A taxi driver, enthralled by my American accent, tells me with little prompting that the middle class is shrinking and things in Poland were much better under communism. “You can’t make a living.” Yet he charges me almost ten American dollars for a rather short ride.

A police officer in a squad car lifts his hands in exasperation, simply because a hesitant Mercedes is trying to make its way around a narrow corner, where the high-pitched hysterical gasps of two Polish girls on the Rynek cut through all the other voices. Early afternoon, and drunks have already staggered into position on benches, where they will spend their day growling at one another.

Young people are always ready to ignore what was was and accept what is, as they dive into the swimming pool inside what was once a synagogue. You can see the arched ceilings, where once the voices of prayer echoed. I sit in what must have been the balcony for women, below me the sounds of splashing and shouting. The windows are all glass brick now, but still regal in their shape, on all four walls. Everything is blue or beige and smelling of chlorine.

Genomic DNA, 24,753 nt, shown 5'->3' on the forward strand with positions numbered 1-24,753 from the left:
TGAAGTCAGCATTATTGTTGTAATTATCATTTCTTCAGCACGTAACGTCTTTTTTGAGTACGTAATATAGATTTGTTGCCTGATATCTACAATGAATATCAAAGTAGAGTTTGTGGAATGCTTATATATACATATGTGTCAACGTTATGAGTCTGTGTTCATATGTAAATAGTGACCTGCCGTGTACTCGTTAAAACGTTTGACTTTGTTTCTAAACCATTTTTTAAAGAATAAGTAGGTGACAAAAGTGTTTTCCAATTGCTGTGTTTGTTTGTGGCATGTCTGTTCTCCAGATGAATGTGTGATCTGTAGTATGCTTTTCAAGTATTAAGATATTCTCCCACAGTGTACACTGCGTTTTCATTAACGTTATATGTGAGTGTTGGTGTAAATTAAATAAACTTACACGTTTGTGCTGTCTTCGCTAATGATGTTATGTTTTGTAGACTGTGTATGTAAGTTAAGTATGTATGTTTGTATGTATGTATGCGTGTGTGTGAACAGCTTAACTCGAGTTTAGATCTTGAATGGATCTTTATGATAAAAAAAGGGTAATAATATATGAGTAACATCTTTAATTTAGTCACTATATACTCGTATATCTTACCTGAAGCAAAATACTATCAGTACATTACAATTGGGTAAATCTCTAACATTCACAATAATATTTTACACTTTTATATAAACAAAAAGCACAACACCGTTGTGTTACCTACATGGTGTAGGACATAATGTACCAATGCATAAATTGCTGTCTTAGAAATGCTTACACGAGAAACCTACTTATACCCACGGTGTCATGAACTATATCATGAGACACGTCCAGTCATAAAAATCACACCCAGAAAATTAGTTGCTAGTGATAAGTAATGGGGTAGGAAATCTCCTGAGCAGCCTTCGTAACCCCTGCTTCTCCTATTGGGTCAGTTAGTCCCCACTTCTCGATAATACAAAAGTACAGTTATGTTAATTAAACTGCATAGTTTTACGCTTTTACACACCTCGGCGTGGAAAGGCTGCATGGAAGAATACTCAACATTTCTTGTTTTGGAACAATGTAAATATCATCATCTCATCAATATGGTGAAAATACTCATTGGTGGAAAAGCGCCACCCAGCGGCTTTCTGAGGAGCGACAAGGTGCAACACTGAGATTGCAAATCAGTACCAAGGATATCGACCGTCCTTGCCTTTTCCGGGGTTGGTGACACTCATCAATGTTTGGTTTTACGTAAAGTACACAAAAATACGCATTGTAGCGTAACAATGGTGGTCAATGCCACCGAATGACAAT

This is the way to make use of an old building that otherwise would have none. I’m reminded of the Orthodox church in St. Petersburg that also hosts water sports.

At the archaeological museum, regional tools and artifacts from the Stone Age are on display, and huts that don’t look so different from the chałupki I see along the road every day.

You can eat at the milk bar Przysmak in Poznań for about two dollars. That buys me a plate of beets, a large medallion of turkey, fresh potatoes, and a large Pepsi in a plastic bottle. Young people with back packs and old people with backaches taking advantage of this culinary bargain.